A machine which keeps a liver “alive” outside the body for up to 24 hours before a transplant could have a “transformative effect” on organ donation waiting lists, scientists have said.
The normothermic machine perfusion process maintains the liver at body temperature, supplying it with oxygenated blood, medication and nutrients – similar to a patient on life support.
When compared to a standard technique, it increased the number of livers suitable for transplant, preserved them for longer and reduced the amount of injury to the organ, according to research published in the journal Nature.
Livers are conventionally kept cold in an ice box as they are transported to the patient for transplant, which can cause damage.
A study of 220 liver transplant patients – the first randomised controlled trial to compare normothermic machine perfusion with cold storage – found the method led to a 50 per cent reduction in graft injuries. There was also a 54 per cent increase in the mean duration over which livers were preserved, and a 50 per cent lower rate of organ discard. This meant 20 per cent more livers were transplanted, figures which researchers hope will be replicated in a clinical setting.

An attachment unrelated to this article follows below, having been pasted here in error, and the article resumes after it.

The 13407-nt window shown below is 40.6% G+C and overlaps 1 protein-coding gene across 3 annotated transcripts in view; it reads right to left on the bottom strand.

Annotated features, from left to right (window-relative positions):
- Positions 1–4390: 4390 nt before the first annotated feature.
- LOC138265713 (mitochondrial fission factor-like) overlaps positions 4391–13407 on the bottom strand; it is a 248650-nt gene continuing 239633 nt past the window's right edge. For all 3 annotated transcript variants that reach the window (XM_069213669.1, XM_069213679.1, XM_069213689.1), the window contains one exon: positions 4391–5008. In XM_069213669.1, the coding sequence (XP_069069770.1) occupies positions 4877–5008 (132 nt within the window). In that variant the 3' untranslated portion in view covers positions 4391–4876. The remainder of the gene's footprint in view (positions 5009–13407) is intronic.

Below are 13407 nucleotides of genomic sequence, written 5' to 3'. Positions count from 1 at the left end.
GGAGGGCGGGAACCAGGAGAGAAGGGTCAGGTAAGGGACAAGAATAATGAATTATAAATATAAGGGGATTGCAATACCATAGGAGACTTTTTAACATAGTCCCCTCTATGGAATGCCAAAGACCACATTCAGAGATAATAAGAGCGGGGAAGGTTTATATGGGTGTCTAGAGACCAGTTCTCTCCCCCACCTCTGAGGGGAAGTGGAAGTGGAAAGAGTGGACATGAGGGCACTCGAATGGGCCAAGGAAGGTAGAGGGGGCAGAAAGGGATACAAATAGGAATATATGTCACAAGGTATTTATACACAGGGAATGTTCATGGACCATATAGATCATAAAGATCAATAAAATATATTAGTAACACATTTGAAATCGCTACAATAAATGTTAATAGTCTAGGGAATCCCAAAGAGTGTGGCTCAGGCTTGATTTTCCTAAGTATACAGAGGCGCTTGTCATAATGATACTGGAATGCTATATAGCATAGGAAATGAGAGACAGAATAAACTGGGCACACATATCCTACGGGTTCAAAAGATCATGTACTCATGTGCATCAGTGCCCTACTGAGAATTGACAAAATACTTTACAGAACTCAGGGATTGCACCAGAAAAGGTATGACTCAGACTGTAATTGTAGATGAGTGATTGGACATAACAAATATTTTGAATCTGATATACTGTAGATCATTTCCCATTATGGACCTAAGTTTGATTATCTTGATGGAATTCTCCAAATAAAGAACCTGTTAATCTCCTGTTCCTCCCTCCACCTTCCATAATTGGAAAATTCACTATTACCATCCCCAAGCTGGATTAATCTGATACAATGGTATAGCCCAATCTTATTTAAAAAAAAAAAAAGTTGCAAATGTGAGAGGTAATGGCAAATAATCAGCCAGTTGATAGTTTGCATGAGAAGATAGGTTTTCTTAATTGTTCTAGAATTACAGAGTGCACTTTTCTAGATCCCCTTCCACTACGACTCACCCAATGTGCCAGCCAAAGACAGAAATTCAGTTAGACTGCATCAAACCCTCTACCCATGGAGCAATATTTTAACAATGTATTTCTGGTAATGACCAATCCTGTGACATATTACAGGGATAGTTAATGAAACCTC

Lead author David Nasralla, from the Nuffield Department of Surgical Sciences at the University of Oxford, said: “The biggest challenge facing liver transplantation around the world is the desperate shortage of donor organs, with approximately one in five patients in the UK dying whilst waiting for a liver transplant.
“In our study, not only have we shown that livers preserved using normothermic machine perfusion have better outcomes after transplantation, but also that these findings were achieved in the context of better organ utilisation and longer preservation when compared to conventional cold storage in an ice box.
“If these findings can be translated into clinical practice it could have a transformative effect on transplant waiting list mortality.”
Many potential donor organs cannot currently be used because “sub-optimal” livers do not react well to cold storage. Surgeons also have no reliable way of testing if they will work properly before the transplant. However, the machine – the result of more than 20 years of development – is able to perform tests to see how well a liver would function after transplant.
While the trial only examined livers which would be deemed suitable for transplant under standard practice, the technology could allow surgeons to consider a wider pool of donor organs.